Ceuthophilus spp.

Camel Crickets - Ceuthophilus
Color: Light Tan to Dark Brown, sometimes grayish, sometimes have a banded appearance
Legs: 6
Shape: Humpbacked, long legs, no wings
Size: ½” to 1 ½”
Antennae: Yes - very long and threadlike
Region: Throughout the United States

 

The name Camel Cricket comes from the fact that these crickets are hump-backed and tend to jump toward any perceived threat. They are “accidental invaders” – they enter your home to over-winter, when it is too hot and dry outside, or when there is excessive rainfall.

Habits

Camel crickets have poor eyesight and rely heavily on sense of touch. They are nocturnal and are attracted to cool, moist/humid areas in and around our homes. Camel crickets do NOT chirp. Females lay their eggs in the spring and they hatch in April/May. They feed on organic materials – leaf debris, paper and fabrics – from sponge mops to lace curtains, linens and furs.

Habitat

Camel crickets typically live outdoors in moist areas – in caves (hence the alternate name Cave Cricket), wells, and greenhouses; beneath porches, sheds, logs, piles of firewood, leaf piles; under stones, in hollow trees and holes in the ground; and in overgrown ground-cover – like ivy.

With the approach of cold weather or in times of excessive rainfall or extended periods of hot, dry weather, they seek shelter indoors, especially in places such as sheds and houses, seeking areas of moisture. Damp basements, storage rooms, garages, crawlspaces, bathrooms and laundry rooms where moisture may be a problem.

Threats

When Camel Crickets find their way inside homes, they are considered nuisance pests. They are harmless to humans – they cannot bite or sting – but when they feel threatened they can be very scary when they jump at you. Camel crickets can damage clothing, carpeting and other fabrics including linens and furs. They can live and re-produce indoors.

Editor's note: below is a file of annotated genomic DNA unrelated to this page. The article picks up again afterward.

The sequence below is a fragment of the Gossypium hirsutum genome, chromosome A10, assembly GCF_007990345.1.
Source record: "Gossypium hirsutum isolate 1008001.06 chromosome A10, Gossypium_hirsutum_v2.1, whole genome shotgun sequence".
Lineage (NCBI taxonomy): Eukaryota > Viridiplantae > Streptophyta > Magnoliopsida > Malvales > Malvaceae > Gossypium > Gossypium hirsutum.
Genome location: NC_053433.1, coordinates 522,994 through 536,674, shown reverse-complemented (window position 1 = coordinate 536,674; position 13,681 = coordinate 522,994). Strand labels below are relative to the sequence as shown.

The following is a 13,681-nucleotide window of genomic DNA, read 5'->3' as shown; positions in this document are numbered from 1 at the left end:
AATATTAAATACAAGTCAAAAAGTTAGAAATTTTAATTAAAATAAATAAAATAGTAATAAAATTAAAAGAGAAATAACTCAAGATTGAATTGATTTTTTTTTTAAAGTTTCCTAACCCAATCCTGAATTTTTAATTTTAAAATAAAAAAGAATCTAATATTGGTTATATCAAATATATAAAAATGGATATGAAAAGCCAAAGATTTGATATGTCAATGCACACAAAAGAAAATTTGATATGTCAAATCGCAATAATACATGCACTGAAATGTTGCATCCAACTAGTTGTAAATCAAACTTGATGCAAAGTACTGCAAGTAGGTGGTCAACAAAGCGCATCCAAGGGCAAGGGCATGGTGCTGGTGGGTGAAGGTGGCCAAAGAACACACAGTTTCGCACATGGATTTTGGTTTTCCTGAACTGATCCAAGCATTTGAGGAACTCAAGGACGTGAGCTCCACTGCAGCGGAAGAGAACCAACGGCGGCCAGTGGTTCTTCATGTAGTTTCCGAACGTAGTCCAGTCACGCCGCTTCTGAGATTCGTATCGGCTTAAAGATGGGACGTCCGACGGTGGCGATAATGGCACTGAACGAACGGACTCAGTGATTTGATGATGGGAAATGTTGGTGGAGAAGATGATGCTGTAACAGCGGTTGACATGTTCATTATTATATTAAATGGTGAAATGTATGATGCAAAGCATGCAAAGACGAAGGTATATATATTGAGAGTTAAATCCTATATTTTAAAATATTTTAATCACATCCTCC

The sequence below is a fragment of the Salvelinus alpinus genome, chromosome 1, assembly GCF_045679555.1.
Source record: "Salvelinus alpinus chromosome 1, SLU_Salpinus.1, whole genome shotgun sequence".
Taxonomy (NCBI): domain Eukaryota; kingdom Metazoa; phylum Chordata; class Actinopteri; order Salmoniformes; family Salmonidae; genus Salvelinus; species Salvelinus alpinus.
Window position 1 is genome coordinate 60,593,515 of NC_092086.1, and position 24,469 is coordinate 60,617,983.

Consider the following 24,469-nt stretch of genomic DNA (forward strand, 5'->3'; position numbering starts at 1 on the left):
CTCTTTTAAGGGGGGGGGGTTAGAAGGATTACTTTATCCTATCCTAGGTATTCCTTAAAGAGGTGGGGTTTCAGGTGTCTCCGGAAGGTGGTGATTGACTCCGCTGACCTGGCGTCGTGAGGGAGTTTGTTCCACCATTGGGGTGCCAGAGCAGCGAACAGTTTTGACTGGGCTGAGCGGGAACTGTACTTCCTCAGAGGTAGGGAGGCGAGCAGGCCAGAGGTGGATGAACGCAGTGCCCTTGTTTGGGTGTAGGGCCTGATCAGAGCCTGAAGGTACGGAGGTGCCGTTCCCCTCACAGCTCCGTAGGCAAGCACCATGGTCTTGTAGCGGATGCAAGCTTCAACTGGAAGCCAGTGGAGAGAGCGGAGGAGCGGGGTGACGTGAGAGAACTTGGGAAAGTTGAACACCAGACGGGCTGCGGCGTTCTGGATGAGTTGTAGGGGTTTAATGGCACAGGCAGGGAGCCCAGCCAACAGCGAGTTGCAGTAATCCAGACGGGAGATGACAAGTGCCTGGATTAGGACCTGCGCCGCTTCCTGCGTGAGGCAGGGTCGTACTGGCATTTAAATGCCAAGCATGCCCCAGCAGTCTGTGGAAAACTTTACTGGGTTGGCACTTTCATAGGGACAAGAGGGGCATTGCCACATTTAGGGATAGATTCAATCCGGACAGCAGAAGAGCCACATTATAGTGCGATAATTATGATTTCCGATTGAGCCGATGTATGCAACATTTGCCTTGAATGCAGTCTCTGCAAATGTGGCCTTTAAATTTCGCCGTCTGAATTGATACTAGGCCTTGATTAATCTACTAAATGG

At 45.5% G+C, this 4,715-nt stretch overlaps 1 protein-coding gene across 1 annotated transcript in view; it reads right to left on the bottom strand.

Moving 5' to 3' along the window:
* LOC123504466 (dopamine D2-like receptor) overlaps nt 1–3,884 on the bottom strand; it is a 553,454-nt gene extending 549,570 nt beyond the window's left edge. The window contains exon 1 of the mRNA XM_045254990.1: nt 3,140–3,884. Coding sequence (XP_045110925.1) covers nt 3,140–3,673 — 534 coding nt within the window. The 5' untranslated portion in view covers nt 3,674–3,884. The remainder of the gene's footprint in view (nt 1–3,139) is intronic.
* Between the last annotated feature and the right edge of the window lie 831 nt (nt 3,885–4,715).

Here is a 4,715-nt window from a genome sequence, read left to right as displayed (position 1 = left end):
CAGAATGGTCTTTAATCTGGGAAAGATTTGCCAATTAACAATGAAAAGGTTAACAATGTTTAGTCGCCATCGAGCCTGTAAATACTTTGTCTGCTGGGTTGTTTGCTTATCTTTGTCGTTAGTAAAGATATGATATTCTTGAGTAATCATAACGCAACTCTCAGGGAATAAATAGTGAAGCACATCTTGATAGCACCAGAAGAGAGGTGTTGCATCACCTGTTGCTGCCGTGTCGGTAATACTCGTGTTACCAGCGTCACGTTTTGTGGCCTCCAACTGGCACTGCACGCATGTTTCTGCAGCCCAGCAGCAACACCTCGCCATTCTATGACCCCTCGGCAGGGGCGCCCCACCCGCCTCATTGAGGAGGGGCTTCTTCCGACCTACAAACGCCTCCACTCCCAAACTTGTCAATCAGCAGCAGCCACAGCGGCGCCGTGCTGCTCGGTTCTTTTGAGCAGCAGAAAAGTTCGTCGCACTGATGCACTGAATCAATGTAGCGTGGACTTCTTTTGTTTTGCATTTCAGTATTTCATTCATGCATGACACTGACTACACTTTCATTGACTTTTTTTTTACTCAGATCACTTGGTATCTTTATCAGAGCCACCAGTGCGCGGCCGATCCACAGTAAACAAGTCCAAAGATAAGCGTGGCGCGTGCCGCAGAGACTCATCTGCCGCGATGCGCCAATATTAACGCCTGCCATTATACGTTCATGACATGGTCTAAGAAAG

Prevention

Reduce or eliminate areas of moisture near your home by mowing lawns, weeding plant beds, removing leaf clutter and removing woodpiles. Re-direct sprinklers away from the structure. Reduce mulch to 2 inches or less and at least one foot from the foundation of your home. Properly screen windows and doors. Tightly apply weather stripping to the bottom of garage doors and entryways. Seal points of entry outside the home such as cracks around doors, windows, siding, behind chimneys, near utility pipes and holes in masonry. Repair foundation cracks and all leaks in the structure. Reduce moisture content in garages, basements and crawlspaces. Seek a licensed pest professional for assistance.

 

* Information courtesy of Cornell University Cooperative Extension; North Carolina State University Department of Entomology - Michael Waldvogel, Entomology Extension Specialist

* Image courtesy of David Cappaert, Michigan State University, Bugwood.org

 

 

 

For more information check out AB-Con's Bug Blog:

South Jersey's Accidental Invader - The Camel Cricket

Spiders and Stink Bugs and Crickets, Oh My!

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